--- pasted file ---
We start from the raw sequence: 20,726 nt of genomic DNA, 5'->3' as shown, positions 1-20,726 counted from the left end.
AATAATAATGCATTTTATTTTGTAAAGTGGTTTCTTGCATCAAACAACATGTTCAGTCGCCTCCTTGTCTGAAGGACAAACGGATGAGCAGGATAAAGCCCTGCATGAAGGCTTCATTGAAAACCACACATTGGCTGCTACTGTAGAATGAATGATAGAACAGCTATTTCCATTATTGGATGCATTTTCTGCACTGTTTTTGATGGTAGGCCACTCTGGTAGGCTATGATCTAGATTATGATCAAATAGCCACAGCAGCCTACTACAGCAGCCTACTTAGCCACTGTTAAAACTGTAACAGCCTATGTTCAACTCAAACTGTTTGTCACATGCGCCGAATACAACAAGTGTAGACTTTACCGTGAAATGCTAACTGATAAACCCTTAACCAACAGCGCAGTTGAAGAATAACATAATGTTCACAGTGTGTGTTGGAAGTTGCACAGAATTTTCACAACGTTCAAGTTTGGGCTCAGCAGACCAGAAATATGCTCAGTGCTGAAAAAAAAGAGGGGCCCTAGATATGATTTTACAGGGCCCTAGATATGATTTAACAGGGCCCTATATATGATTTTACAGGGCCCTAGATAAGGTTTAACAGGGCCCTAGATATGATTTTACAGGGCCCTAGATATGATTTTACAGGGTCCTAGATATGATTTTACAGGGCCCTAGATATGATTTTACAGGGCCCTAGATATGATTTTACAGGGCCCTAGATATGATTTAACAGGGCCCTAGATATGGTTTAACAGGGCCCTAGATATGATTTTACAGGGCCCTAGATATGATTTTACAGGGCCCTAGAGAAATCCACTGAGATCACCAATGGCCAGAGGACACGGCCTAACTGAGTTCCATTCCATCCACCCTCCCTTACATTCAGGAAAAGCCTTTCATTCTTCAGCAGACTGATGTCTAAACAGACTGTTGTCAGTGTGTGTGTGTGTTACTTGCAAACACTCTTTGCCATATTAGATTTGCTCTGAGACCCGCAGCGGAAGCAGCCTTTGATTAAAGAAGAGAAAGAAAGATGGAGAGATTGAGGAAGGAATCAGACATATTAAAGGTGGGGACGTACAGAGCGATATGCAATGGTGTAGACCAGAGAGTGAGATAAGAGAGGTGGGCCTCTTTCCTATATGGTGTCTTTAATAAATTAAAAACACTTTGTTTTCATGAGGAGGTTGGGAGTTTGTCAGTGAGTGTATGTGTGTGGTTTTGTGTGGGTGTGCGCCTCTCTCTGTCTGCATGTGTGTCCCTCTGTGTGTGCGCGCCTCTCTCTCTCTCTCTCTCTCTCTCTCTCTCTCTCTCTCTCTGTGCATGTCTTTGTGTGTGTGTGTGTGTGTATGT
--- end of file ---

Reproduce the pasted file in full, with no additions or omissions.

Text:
We start from the raw sequence: 20,726 nt of genomic DNA, 5'->3' as shown, positions 1-20,726 counted from the left end.
AATAATAATGCATTTTATTTTGTAAAGTGGTTTCTTGCATCAAACAACATGTTCAGTCGCCTCCTTGTCTGAAGGACAAACGGATGAGCAGGATAAAGCCCTGCATGAAGGCTTCATTGAAAACCACACATTGGCTGCTACTGTAGAATGAATGATAGAACAGCTATTTCCATTATTGGATGCATTTTCTGCACTGTTTTTGATGGTAGGCCACTCTGGTAGGCTATGATCTAGATTATGATCAAATAGCCACAGCAGCCTACTACAGCAGCCTACTTAGCCACTGTTAAAACTGTAACAGCCTATGTTCAACTCAAACTGTTTGTCACATGCGCCGAATACAACAAGTGTAGACTTTACCGTGAAATGCTAACTGATAAACCCTTAACCAACAGCGCAGTTGAAGAATAACATAATGTTCACAGTGTGTGTTGGAAGTTGCACAGAATTTTCACAACGTTCAAGTTTGGGCTCAGCAGACCAGAAATATGCTCAGTGCTGAAAAAAAAGAGGGGCCCTAGATATGATTTTACAGGGCCCTAGATATGATTTAACAGGGCCCTATATATGATTTTACAGGGCCCTAGATAAGGTTTAACAGGGCCCTAGATATGATTTTACAGGGCCCTAGATATGATTTTACAGGGTCCTAGATATGATTTTACAGGGCCCTAGATATGATTTTACAGGGCCCTAGATATGATTTTACAGGGCCCTAGATATGATTTAACAGGGCCCTAGATATGGTTTAACAGGGCCCTAGATATGATTTTACAGGGCCCTAGATATGATTTTACAGGGCCCTAGAGAAATCCACTGAGATCACCAATGGCCAGAGGACACGGCCTAACTGAGTTCCATTCCATCCACCCTCCCTTACATTCAGGAAAAGCCTTTCATTCTTCAGCAGACTGATGTCTAAACAGACTGTTGTCAGTGTGTGTGTGTGTTACTTGCAAACACTCTTTGCCATATTAGATTTGCTCTGAGACCCGCAGCGGAAGCAGCCTTTGATTAAAGAAGAGAAAGAAAGATGGAGAGATTGAGGAAGGAATCAGACATATTAAAGGTGGGGACGTACAGAGCGATATGCAATGGTGTAGACCAGAGAGTGAGATAAGAGAGGTGGGCCTCTTTCCTATATGGTGTCTTTAATAAATTAAAAACACTTTGTTTTCATGAGGAGGTTGGGAGTTTGTCAGTGAGTGTATGTGTGTGGTTTTGTGTGGGTGTGCGCCTCTCTCTGTCTGCATGTGTGTCCCTCTGTGTGTGCGCGCCTCTCTCTCTCTCTCTCTCTCTCTCTCTCTCTCTCTCTCTCTGTGCATGTCTTTGTGTGTGTGTGTGTGTGTATGT